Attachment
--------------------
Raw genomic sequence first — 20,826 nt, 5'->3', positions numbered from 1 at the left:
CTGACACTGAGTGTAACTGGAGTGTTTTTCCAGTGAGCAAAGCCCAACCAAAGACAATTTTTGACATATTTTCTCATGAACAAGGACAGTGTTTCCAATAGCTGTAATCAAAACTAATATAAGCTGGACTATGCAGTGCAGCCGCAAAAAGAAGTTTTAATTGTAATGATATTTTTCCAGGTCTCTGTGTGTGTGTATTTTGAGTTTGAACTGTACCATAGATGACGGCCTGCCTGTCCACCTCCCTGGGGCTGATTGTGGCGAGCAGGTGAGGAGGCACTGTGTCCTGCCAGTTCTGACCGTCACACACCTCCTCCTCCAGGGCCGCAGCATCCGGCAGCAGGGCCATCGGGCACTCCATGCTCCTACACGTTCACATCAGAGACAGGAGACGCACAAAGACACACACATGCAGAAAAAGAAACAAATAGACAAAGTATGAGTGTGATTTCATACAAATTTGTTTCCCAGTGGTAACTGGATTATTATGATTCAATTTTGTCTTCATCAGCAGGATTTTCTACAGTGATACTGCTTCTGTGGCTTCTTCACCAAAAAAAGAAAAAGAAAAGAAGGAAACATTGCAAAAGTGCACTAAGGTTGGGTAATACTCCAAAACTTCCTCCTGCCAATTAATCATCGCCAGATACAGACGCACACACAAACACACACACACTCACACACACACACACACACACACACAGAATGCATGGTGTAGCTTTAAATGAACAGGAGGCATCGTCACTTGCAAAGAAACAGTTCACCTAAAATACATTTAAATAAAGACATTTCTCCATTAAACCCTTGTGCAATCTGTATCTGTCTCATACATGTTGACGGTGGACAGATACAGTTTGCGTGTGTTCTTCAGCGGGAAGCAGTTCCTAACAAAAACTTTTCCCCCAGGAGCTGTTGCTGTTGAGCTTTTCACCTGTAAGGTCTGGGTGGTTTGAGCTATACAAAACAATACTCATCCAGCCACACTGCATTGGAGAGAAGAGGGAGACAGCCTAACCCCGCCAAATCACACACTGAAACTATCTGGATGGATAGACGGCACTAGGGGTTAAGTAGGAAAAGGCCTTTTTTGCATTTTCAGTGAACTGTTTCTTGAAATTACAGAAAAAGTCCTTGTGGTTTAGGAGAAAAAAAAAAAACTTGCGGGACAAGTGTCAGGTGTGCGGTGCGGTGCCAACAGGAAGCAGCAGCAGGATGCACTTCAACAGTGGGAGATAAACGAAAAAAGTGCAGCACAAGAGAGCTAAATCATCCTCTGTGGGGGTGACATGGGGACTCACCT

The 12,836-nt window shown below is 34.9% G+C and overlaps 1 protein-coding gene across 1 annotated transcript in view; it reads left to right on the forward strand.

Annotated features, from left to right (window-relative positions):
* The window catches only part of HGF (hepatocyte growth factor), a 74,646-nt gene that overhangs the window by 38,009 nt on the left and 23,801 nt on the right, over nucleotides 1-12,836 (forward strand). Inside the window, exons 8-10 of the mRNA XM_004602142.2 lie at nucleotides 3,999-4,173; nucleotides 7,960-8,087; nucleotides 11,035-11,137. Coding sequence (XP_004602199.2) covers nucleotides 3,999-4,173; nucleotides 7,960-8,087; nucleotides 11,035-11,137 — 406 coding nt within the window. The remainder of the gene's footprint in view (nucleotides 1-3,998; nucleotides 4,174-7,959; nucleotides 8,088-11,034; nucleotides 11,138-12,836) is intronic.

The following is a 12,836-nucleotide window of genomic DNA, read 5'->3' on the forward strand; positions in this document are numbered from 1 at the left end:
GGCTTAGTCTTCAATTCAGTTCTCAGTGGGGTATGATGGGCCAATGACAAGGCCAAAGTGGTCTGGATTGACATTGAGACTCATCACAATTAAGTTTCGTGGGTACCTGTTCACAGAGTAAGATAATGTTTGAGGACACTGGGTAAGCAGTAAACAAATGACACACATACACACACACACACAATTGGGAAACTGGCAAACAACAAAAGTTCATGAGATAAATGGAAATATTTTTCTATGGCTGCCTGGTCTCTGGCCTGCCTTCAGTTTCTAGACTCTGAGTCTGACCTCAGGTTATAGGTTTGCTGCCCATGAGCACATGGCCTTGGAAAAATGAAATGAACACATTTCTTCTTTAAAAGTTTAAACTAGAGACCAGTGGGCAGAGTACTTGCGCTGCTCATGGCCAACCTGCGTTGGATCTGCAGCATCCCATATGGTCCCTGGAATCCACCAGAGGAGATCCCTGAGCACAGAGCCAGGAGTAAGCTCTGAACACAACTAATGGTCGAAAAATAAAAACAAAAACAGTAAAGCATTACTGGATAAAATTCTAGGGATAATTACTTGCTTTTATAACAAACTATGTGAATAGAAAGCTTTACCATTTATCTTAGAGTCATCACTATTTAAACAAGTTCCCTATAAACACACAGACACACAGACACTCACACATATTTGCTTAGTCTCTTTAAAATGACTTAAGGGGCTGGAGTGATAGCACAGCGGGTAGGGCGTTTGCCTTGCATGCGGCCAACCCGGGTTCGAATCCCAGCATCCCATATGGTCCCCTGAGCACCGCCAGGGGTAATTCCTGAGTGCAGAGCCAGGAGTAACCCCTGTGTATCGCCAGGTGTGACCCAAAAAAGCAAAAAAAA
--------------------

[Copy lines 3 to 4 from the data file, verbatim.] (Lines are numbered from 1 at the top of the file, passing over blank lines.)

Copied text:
The 12,836-nt window shown below is 34.9% G+C and overlaps 1 protein-coding gene across 1 annotated transcript in view; it reads left to right on the forward strand.

Annotated features, from left to right (window-relative positions):